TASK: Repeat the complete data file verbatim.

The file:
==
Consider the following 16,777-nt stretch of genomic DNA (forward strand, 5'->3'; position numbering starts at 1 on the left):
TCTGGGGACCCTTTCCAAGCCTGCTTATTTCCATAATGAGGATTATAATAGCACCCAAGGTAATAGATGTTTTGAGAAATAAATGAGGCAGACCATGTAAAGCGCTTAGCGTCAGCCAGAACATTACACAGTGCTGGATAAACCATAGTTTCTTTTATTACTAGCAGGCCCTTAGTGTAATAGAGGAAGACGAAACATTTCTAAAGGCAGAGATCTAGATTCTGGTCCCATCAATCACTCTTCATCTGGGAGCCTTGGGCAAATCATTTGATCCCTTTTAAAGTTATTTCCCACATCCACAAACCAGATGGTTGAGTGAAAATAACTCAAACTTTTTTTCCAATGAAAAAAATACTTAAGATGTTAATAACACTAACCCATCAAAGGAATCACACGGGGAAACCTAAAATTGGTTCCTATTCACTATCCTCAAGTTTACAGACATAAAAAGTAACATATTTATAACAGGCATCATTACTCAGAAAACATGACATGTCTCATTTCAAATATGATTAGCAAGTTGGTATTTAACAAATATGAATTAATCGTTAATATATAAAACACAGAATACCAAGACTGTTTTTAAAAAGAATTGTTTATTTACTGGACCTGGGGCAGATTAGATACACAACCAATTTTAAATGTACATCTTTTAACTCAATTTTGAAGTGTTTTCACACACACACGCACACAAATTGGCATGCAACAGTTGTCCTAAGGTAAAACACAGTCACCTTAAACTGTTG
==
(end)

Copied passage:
Consider the following 16,777-nt stretch of genomic DNA (forward strand, 5'->3'; position numbering starts at 1 on the left):
TCTGGGGACCCTTTCCAAGCCTGCTTATTTCCATAATGAGGATTATAATAGCACCCAAGGTAATAGATGTTTTGAGAAATAAATGAGGCAGACCATGTAAAGCGCTTAGCGTCAGCCAGAACATTACACAGTGCTGGATAAACCATAGTTTCTTTTATTACTAGCAGGCCCTTAGTGTAATAGAGGAAGACGAAACATTTCTAAAGGCAGAGATCTAGATTCTGGTCCCATCAATCACTCTTCATCTGGGAGCCTTGGGCAAATCATTTGATCCCTTTTAAAGTTATTTCCCACATCCACAAACCAGATGGTTGAGTGAAAATAACTCAAACTTTTTTTCCAATGAAAAAAATACTTAAGATGTTAATAACACTAACCCATCAAAGGAATCACACGGGGAAACCTAAAATTGGTTCCTATTCACTATCCTCAAGTTTACAGACATAAAAAGTAACATATTTATAACAGGCATCATTACTCAGAAAACATGACATGTCTCATTTCAAATATGATTAGCAAGTTGGTATTTAACAAATATGAATTAATCGTTAATATATAAAACACAGAATACCAAGACTGTTTTTAAAAAGAATTGTTTATTTACTGGACCTGGGGCAGATTAGATACACAACCAATTTTAAATGTACATCTTTTAACTCAATTTTGAAGTGTTTTCACACACACACGCACACAAATTGGCATGCAACAGTTGTCCTAAGGTAAAACACAGTCACCTTAAACTGTTG